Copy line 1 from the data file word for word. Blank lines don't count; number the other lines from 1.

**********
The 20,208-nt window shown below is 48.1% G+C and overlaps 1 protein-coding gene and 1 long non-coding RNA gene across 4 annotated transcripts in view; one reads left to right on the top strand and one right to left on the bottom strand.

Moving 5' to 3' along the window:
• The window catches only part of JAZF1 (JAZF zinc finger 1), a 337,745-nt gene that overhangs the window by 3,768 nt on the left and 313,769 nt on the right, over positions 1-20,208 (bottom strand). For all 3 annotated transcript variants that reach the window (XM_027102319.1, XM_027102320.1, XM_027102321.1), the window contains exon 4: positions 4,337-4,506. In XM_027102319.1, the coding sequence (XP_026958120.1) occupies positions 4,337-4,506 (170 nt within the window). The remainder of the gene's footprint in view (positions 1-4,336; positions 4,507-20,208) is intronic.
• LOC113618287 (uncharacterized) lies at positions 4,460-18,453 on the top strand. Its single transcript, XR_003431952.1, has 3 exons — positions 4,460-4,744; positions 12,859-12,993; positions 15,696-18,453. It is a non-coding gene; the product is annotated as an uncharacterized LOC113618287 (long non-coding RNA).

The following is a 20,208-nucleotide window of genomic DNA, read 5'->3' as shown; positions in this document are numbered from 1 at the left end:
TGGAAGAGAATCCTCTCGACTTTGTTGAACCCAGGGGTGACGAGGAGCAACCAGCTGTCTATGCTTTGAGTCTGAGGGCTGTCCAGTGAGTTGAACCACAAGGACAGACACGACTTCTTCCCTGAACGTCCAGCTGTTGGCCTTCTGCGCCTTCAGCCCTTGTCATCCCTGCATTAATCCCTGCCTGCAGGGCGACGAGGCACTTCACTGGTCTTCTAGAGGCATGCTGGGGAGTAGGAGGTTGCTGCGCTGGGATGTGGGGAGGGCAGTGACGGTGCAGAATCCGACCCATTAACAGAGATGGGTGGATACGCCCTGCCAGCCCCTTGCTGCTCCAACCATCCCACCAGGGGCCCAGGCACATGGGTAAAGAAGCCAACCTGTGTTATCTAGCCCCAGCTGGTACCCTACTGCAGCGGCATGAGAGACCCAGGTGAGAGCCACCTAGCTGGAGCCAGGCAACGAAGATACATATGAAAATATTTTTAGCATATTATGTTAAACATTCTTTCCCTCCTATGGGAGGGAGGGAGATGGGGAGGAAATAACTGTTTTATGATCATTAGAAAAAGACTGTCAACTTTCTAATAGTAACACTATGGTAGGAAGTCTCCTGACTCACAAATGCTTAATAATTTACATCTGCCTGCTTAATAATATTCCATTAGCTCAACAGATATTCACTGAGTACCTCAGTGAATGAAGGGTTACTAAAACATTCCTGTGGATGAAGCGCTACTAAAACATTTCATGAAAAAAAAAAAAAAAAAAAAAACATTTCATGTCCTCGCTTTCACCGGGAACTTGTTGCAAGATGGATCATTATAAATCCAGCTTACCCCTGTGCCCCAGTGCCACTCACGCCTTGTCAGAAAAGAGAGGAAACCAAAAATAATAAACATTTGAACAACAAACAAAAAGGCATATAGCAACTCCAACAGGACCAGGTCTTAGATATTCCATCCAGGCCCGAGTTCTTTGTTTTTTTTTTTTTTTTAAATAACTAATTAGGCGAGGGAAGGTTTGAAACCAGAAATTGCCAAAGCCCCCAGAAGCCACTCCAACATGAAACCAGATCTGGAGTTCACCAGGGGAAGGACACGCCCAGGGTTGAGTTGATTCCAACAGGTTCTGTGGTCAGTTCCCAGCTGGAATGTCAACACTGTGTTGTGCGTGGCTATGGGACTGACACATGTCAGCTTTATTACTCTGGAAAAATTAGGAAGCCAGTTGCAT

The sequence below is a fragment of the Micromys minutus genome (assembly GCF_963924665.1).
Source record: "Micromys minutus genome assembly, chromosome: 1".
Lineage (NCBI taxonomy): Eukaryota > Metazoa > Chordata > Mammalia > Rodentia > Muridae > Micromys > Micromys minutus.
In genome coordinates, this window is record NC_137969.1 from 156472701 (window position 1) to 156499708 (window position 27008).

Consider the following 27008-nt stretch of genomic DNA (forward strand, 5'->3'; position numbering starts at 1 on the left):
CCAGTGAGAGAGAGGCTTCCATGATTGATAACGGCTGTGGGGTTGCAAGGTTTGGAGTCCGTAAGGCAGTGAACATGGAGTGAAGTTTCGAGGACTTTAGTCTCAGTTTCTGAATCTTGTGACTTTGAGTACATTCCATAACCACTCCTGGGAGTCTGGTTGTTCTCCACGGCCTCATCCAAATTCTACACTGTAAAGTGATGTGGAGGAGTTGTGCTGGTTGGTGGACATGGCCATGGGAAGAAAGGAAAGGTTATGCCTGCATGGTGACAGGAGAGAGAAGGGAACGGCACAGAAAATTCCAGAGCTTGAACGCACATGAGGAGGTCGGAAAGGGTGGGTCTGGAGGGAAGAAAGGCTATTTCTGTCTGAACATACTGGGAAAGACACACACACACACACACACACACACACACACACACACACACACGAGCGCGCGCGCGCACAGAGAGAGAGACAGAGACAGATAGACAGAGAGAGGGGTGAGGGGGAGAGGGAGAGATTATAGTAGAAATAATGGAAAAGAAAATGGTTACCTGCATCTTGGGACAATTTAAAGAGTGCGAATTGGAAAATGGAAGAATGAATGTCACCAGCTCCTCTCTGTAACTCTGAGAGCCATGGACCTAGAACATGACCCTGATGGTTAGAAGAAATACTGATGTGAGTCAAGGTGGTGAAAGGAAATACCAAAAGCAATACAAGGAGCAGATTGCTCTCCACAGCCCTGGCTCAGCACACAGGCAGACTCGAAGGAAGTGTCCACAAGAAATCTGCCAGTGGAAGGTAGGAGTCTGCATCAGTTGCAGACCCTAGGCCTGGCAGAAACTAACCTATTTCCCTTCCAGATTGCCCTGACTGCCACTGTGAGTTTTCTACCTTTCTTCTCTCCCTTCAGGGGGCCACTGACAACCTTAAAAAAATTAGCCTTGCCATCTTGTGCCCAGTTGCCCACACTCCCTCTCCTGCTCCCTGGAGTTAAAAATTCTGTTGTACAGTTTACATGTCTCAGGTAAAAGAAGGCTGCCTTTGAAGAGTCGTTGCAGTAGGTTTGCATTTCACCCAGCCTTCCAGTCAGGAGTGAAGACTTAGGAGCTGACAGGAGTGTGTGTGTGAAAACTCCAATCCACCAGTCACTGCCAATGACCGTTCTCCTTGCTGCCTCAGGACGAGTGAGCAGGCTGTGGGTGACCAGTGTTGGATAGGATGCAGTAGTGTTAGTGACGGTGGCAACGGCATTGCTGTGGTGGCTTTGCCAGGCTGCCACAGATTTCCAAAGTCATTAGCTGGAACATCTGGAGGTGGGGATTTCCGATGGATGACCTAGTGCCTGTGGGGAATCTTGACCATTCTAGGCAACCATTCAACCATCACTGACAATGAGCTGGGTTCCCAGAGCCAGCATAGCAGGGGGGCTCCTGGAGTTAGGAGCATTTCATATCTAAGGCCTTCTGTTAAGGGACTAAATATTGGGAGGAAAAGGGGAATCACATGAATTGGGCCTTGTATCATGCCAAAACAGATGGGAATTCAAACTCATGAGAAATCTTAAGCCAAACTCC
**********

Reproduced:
The 20,208-nt window shown below is 48.1% G+C and overlaps 1 protein-coding gene and 1 long non-coding RNA gene across 4 annotated transcripts in view; one reads left to right on the top strand and one right to left on the bottom strand.